“Address Unknown”: the story of two lives destroyed by Nazism

“Address Unknown” is a compelling short story by Kathrine Kressmann Taylor, rendered in the epistolary genre. It vividly captures the shift in perspectives of two close individuals grappling with the rise of the Third Reich in 1930s Germany. Initially facing censorship, this narrative has since been recognized as an international bestseller, adapted for cinema, and reimagined for the theatre stage. Afisha.London magazine offers an insightful exploration into this timeless story, highlighting a forthcoming theatre adaptation slated for its premiere in London in early December.


First published in 1938 under the pseudonym “Kressmann Taylor,” the story’s publication was a decision influenced by editor Whit Burnett and Taylor’s husband, Elliott, who believed the work’s intensity was too great to be associated with a female author. Garnering immediate acclaim and controversy, it was proscribed in Germany and only saw publication there in 2001.



The narrative’s genesis lies in the author’s personal encounters with acquaintances returning from Germany, their altered interactions with Jewish friends notable. She observed that even upon returning to California, there was a hesitancy to reconnect physically, such as avoiding handshakes, with their former Jewish friends.


At its core, the story unfolds through the exchange of letters between two friends and art gallery co-owners, Martin Schulze and Max Eisenstein. Their deep-rooted friendship, business partnership, and familiarity with each other’s families – Martin harbored feelings for Max’s sister, Griselle – form the backdrop of their correspondence. It commences in 1932 with warmth and camaraderie, as they share news, affirm their friendship, and convey familial regards. Yet, as Max expresses concern over the developments in Germany and seeks more information on Adolf Hitler, a noticeable shift occurs in Martin’s tone. Initially subtle, Martin acknowledges his government role and the need to endorse the new regime, but his communications gradually reveal a more profound transformation.


“We rise in our might and hold our heads up before the nations. We purge our bloodstream of its baser elements. We go singing through our valleys with strong muscles tingling for a new work – and from the mountains ring the voices of Wodan and Thor, the old, strong gods of the German race”.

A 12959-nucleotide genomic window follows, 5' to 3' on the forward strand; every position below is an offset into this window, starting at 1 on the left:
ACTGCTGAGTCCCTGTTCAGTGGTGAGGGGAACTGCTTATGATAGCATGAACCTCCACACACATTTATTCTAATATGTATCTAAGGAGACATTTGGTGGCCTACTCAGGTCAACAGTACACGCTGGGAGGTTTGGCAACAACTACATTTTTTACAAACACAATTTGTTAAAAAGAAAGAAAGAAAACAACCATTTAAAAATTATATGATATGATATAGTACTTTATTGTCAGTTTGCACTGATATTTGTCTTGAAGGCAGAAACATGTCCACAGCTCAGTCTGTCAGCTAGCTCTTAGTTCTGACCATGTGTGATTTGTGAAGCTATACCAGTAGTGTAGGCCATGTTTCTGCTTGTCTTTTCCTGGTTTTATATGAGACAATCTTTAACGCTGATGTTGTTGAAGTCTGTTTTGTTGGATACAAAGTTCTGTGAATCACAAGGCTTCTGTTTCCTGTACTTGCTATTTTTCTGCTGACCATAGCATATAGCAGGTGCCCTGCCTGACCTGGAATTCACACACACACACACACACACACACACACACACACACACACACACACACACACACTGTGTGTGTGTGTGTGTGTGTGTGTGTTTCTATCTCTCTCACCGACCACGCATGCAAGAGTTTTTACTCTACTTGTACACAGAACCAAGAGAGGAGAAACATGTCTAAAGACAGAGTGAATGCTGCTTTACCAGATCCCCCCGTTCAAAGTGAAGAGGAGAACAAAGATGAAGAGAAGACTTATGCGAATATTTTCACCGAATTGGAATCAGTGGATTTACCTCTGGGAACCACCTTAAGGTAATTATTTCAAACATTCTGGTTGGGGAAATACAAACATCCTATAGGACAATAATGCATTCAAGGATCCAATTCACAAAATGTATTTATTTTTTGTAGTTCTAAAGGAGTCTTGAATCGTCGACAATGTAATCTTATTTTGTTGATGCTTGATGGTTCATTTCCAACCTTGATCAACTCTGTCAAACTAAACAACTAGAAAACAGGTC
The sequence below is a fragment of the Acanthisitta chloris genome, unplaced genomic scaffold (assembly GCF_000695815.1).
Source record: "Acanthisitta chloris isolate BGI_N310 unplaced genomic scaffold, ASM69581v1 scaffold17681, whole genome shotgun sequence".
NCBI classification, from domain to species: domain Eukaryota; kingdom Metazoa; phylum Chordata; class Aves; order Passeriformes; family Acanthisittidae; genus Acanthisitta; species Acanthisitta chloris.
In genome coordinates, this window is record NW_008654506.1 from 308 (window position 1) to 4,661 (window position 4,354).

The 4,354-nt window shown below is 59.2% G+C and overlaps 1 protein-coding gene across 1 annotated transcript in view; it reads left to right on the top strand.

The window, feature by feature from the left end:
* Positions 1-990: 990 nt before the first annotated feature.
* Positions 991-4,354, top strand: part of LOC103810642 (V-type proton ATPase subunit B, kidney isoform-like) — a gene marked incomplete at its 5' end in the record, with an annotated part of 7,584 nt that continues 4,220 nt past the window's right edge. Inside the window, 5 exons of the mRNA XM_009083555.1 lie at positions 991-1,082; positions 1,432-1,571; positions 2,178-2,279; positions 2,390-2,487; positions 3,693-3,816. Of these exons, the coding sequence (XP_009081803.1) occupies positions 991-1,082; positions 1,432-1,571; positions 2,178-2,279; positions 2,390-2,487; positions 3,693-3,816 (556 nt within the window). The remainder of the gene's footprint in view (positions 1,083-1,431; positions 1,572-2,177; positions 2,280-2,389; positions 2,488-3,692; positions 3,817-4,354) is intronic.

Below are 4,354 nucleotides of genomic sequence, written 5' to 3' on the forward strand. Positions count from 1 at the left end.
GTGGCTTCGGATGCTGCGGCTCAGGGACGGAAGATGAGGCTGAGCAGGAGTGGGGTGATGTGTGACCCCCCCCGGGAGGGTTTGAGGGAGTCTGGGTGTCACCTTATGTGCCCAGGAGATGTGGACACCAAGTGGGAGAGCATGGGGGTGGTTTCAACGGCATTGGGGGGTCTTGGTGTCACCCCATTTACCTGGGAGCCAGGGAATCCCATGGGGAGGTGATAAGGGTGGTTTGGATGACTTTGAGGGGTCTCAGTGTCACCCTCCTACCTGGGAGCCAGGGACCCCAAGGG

Martin decides to cease correspondence he no longer wishes to have anything to do with his Jewish friend and mentions that the mere fact of such communication is now dangerous for him. The situation escalates when Max’s sister, Griselle, an actress, decides to tour Germany. Worried, Max asks Martin to look out for her and ensure her safety, but Martin refuses, citing that any consequences are her own fault and that her actions could jeopardize him as well. This leads to a tragic climax, and the correspondence ends abruptly in 1934.


The new stage adaptation of this story will be presented in London on December 11th. The leading roles will be performed by Evgeny Kissin, a renowned virtuoso pianist, and Thomas Hampson, an opera singer. In this minimalist production, you will witness not just the drama of two individuals but the drama of two nations, whose fates were controlled for years by the cruel ideology of Nazism. It is a story of choices made by individuals and the ‘banality of evil’, where ordinary people become lethal weapons in the hands of a dictatorship.


The play “Address Unknown” will be staged on December 11th at the Marylebone Theatre in London.

Tickets can be purchased through the link.



Cover photo: “Address Unknown” poster




Read also:

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Composer Alexander Scriabin: a journey from earthly melodies to celestial aspirations

Cinema is not a consolation pill: film director and screenwriter Andrey Zvyagintsev about creativity, international success, and life after a coma

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